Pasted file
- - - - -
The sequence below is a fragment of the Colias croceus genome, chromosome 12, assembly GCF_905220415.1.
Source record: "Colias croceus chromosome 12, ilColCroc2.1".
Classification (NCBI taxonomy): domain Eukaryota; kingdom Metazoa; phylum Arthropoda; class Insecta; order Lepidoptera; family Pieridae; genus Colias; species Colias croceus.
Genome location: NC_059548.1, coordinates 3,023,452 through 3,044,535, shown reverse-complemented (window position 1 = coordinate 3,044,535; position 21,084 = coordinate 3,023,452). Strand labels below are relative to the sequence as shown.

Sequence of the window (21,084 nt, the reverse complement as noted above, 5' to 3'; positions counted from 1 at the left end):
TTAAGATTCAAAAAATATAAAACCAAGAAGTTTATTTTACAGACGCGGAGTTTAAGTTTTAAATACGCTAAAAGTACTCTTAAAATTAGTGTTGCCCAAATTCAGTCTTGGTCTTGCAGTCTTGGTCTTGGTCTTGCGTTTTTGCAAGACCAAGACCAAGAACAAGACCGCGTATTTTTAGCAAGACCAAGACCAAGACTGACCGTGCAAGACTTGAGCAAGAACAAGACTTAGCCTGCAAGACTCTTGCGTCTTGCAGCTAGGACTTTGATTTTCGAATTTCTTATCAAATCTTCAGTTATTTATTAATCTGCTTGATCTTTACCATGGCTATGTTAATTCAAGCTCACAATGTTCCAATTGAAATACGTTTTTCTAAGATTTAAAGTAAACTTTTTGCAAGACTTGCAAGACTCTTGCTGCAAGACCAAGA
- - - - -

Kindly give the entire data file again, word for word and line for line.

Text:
The sequence below is a fragment of the Colias croceus genome, chromosome 12, assembly GCF_905220415.1.
Source record: "Colias croceus chromosome 12, ilColCroc2.1".
Classification (NCBI taxonomy): domain Eukaryota; kingdom Metazoa; phylum Arthropoda; class Insecta; order Lepidoptera; family Pieridae; genus Colias; species Colias croceus.
Genome location: NC_059548.1, coordinates 3,023,452 through 3,044,535, shown reverse-complemented (window position 1 = coordinate 3,044,535; position 21,084 = coordinate 3,023,452). Strand labels below are relative to the sequence as shown.

Sequence of the window (21,084 nt, the reverse complement as noted above, 5' to 3'; positions counted from 1 at the left end):
TTAAGATTCAAAAAATATAAAACCAAGAAGTTTATTTTACAGACGCGGAGTTTAAGTTTTAAATACGCTAAAAGTACTCTTAAAATTAGTGTTGCCCAAATTCAGTCTTGGTCTTGCAGTCTTGGTCTTGGTCTTGCGTTTTTGCAAGACCAAGACCAAGAACAAGACCGCGTATTTTTAGCAAGACCAAGACCAAGACTGACCGTGCAAGACTTGAGCAAGAACAAGACTTAGCCTGCAAGACTCTTGCGTCTTGCAGCTAGGACTTTGATTTTCGAATTTCTTATCAAATCTTCAGTTATTTATTAATCTGCTTGATCTTTACCATGGCTATGTTAATTCAAGCTCACAATGTTCCAATTGAAATACGTTTTTCTAAGATTTAAAGTAAACTTTTTGCAAGACTTGCAAGACTCTTGCTGCAAGACCAAGA